FCT Archive (Health)Urinary schistosomiasis

Urinary schistosomiasis continues to pose public health challenge remarkably in rural communities that lack safe source of water. Knowledge and practices of urinary schistosomiasis among risk groups is important for its control. This study was set to determine the knowledge and practices towards urinary schistosomiasis in Paikon-Kore, Gwagwalada Area Council.

A cross-sectional study was conducted on 385 randomly selected participants. Pre-tested, semi-structured, interviewer administered questionnaire was used to collect information on socio-demographic characteristics, knowledge, attitudes and practices of urinary schistosomiasis from the participants.

Three hundred and fifty (90.9%) participants were aware of urinary schistosomiasis mainly through school (29%) and elders in the community (29%). Two hundred and twenty (57.1%) participants knew that contact with infested stream increase the chances of disease transmission and 200 (51.9%) reported hematuria as the main symptom of urinary schistosomiasis. One hundred and eighty (46.8%) participants knew the causative agent of schistosomiasis and 94.3% believe it is curable. The participants were not willing to avoid fishing / farming to prevent urinary schistosomiasis. One hundred and twenty (31.2%) had experienced haematuria but only half of them sought treatment from health facility. Two hundred and forty six (64%) participants lack safe source of water while 275 (70%) lack appropriate means of faecal disposal.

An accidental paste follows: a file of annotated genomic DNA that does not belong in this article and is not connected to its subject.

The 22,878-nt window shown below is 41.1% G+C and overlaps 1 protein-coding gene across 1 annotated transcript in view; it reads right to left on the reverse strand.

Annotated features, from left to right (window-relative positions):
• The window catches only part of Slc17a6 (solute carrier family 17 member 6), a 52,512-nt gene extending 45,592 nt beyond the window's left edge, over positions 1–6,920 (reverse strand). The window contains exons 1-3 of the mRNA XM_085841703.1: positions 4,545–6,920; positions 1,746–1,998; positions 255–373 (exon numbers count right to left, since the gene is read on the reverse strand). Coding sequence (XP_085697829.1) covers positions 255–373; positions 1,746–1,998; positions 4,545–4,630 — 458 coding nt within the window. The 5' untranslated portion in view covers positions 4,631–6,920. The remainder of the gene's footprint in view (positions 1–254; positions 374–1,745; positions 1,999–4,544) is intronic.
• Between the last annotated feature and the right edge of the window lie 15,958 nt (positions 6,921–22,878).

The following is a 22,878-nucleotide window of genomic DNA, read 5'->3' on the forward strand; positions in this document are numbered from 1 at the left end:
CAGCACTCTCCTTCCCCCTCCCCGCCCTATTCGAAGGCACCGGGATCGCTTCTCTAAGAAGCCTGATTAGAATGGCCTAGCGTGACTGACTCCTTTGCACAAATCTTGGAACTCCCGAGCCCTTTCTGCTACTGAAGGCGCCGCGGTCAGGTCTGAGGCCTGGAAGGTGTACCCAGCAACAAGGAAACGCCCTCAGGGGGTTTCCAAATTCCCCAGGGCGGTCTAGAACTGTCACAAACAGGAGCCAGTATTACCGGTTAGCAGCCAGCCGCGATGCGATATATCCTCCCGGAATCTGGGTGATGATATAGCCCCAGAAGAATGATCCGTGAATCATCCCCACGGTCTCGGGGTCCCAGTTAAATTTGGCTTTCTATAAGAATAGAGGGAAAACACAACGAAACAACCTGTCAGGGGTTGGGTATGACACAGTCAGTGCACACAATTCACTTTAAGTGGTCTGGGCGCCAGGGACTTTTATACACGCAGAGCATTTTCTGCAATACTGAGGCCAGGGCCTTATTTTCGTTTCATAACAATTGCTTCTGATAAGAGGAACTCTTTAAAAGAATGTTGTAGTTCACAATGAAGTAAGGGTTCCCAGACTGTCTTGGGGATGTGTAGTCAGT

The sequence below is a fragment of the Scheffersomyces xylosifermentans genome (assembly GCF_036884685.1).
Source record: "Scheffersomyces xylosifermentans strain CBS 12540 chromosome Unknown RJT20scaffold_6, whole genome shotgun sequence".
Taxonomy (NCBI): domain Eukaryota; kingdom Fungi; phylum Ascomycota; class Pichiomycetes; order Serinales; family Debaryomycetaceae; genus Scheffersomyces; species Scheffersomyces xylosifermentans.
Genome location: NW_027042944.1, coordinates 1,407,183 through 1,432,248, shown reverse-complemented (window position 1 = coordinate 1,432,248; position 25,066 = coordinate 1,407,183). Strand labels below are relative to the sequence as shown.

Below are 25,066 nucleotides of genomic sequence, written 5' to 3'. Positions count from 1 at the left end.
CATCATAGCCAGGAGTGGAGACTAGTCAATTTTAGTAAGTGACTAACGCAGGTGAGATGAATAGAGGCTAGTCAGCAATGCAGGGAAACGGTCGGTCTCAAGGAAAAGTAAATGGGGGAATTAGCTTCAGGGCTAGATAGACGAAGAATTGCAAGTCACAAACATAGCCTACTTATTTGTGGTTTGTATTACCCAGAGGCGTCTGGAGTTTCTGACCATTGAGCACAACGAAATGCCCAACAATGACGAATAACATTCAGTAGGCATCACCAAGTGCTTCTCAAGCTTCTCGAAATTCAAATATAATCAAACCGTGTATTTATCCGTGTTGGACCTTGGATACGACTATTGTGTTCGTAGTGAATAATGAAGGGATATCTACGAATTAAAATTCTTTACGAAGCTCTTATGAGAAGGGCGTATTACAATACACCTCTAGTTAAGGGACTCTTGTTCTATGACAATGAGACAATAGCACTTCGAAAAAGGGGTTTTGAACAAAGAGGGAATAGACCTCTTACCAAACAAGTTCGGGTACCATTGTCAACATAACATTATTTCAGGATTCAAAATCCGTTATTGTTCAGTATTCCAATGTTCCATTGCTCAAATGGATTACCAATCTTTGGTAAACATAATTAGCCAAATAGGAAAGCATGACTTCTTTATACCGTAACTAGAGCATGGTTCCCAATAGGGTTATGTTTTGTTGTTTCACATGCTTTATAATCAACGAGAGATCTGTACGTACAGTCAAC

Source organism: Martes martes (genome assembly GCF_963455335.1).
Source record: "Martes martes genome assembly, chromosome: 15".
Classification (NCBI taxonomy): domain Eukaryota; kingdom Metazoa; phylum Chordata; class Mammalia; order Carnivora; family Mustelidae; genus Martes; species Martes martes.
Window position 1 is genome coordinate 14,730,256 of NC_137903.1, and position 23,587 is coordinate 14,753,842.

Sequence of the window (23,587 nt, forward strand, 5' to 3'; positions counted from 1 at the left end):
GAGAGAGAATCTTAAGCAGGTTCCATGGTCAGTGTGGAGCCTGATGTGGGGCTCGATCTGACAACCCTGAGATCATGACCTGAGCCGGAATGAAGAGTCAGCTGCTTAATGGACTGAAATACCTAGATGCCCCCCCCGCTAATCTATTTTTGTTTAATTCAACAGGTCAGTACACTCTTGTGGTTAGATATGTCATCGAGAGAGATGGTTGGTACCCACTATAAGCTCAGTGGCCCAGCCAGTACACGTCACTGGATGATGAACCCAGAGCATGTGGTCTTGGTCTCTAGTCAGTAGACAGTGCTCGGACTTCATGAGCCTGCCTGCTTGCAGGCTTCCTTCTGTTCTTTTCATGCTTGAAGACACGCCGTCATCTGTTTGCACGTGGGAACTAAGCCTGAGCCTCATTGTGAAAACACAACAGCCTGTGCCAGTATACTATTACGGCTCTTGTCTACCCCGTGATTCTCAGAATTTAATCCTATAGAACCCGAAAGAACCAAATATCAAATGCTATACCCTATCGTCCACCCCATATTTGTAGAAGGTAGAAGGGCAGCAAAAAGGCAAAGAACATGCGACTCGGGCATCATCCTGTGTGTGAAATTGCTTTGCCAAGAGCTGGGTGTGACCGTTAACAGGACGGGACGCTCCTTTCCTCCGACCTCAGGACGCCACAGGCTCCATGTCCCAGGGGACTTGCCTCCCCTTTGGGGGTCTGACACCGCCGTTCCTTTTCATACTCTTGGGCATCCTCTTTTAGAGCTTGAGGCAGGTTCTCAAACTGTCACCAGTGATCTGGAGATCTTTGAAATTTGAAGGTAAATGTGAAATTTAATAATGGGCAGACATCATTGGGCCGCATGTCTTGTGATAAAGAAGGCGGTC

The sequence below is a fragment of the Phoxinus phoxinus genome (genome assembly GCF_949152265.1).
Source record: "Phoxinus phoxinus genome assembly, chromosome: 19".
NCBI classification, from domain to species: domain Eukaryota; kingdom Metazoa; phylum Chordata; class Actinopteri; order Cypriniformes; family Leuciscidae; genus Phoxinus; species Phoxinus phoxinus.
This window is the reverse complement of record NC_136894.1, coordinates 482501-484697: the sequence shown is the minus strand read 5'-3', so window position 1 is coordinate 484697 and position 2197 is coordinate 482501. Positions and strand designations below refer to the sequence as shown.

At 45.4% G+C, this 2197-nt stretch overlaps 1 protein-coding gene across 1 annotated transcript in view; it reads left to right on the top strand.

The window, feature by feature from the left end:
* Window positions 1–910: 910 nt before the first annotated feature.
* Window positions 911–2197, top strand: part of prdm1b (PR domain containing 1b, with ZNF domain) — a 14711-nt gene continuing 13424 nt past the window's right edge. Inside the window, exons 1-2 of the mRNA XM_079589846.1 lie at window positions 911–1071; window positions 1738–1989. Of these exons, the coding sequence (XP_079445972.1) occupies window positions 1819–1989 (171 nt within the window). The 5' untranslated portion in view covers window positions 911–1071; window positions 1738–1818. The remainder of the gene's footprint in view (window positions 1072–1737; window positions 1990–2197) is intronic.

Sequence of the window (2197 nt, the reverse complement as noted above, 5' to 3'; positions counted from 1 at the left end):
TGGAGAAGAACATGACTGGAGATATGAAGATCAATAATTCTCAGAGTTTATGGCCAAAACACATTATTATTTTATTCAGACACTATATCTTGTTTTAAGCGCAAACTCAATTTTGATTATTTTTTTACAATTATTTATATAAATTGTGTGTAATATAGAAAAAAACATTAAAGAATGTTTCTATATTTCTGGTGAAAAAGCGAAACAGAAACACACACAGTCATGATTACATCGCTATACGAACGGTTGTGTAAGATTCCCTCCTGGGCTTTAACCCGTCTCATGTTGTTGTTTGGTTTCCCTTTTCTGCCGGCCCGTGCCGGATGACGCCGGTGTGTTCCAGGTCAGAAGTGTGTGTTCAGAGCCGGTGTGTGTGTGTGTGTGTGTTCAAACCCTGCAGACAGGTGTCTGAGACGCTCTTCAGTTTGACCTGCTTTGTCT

Despite some level of knowledge of urinary schistosomiasis, poor attitudes and practices that enhanced transmission of the disease were widespread. Thus, there is need to provide alternatives to the stream water if the community is to be kept away from potential source of infection.

Knowledge and practice towards Urinary Schistosomiasis in Paikon-Kore, Gwagwalada, Abuja-FCT, Nigeria

R.S. Adelaiye, A.M. Jamda


Categories: Research development

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